• Damage to the adrenal glands and their function
  • Addison’s disease
  • Hypopituitarism

DHEA is a vital component when it comes to hormone health, and unbalanced levels can lead to serious health conditions if not addressed promptly.

What are the benefits of taking DHEA?

There is a lot of research surrounding DHEA and how increasing levels can attribute to overall health. Although DHEA is a naturally occurring hormone precursor, it can also be taken as a form of supplementation when levels begin to go down.

Some research has found that since lowered bone density is associated with low levels of DHEA, supplementation can lead to an improvement in bone density, especially as people age. It has been found to have a more effective result on women than it does on men, however.

Research has also shown that taking DHEA as a supplement can help increase strength and improve physical performance for older adults who may suffer from adrenal gland dysfunction. Studies have been contradictory when it comes to improving muscle mass or performance of people at any age, and most of the research has focused on older adults.

Another condition that DHEA may show promise in treating is depression. Studies have found that those suffering from mental illness without responding to other forms of treatment may find relief from symptoms by supplementing with DHEA. There is other evidence to suggest that too-high levels of DHEA can exacerbate symptoms of depression in middle-aged women, though more research is needed to come to a distinct conclusion.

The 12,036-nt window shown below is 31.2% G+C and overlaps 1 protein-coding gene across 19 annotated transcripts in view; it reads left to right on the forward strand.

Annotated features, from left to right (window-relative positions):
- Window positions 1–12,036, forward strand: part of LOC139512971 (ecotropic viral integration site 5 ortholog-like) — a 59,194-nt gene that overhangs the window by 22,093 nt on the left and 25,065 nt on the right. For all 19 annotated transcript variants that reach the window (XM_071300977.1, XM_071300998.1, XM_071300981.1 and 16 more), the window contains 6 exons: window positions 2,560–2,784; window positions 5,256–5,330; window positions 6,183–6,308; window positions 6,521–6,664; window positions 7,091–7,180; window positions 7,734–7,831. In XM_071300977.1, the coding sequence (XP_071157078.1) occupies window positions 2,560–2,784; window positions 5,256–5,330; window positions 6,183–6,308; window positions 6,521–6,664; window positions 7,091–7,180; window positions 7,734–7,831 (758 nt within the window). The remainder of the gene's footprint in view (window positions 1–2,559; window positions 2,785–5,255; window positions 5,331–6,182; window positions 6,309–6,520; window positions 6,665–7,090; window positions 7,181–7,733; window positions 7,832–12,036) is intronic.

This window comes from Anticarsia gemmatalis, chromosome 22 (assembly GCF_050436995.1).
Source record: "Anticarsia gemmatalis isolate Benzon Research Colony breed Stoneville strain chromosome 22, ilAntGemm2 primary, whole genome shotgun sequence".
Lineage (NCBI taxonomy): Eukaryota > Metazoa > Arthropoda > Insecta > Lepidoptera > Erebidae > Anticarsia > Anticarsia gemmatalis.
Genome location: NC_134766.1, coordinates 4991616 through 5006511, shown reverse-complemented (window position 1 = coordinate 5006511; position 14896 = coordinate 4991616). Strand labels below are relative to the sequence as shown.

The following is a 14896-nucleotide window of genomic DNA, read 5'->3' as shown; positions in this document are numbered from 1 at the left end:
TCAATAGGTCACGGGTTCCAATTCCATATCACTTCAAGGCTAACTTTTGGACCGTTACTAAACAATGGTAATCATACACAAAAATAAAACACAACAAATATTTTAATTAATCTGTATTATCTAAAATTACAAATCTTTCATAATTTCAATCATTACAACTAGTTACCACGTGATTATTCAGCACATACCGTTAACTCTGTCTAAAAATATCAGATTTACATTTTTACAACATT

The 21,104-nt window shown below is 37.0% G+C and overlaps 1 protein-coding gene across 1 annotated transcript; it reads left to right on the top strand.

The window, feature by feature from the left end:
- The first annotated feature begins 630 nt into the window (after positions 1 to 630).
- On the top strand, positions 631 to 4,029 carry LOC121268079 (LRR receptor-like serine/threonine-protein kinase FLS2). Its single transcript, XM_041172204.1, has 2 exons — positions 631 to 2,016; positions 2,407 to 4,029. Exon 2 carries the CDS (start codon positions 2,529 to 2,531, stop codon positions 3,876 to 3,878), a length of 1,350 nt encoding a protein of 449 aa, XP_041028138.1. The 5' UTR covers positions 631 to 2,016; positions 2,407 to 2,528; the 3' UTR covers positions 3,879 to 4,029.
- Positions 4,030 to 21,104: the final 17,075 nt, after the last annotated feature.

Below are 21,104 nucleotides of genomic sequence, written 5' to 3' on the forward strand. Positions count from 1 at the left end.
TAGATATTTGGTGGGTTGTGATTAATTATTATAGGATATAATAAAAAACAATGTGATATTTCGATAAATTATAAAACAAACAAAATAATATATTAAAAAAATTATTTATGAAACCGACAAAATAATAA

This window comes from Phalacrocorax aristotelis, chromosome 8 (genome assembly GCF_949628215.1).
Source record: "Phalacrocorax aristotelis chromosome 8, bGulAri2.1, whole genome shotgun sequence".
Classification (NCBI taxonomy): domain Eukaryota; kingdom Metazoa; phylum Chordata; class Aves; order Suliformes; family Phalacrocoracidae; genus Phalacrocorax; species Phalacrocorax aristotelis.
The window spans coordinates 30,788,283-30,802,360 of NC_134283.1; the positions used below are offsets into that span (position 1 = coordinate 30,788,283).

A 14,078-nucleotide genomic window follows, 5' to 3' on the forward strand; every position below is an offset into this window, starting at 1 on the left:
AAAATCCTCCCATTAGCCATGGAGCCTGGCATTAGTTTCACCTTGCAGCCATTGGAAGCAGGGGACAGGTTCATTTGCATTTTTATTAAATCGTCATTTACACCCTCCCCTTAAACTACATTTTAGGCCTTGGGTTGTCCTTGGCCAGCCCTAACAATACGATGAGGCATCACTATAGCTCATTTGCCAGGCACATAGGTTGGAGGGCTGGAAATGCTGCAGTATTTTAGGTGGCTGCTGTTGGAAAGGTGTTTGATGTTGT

Since DHEA plays a role in the creation of the male and female sex hormones, it has also been shown to help improve sexual function, libido, and fertility.

Adrenal fatigue or other issues with the proper functioning of the adrenal glands could also benefit from the use of a DHEA supplement. When the adrenal glands are not functioning as they should, people can experience chronic fatigue, weakness, and blood pressure changes. Research has found that taking DHEA as a supplement in those with adrenal insufficiency can lead to an overall improved quality of life for those who suffer from the condition.

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Image by Sydney Sims on Unsplash: One of the benefits of DHEA could be the ability to help curb depression symptoms.

How long does DHEA take to work?

Taking DHEA supplements can help improve adrenal insufficiency and lead to a better quality of life. Dosing tends to be around 25–50 mg a day and it has been found to be safe and effective for a period of up to two years. Changes in symptoms are generally experienced within four months of the first dose, but changes can occur in a shorter or longer timeframe, as people response differently to supplementation.

Depending on your current state of health, DHEA may be the right supplement for you. It is always best to speak to your doctor about new supplementation prior to beginning a regimen. Vital RX’s Fitness and Energy Subscription boxes both contain DHEA to help aid in adrenal health and the regulation of hormones for overall wellness.

Featured image by Paweł Czerwiński on Unsplash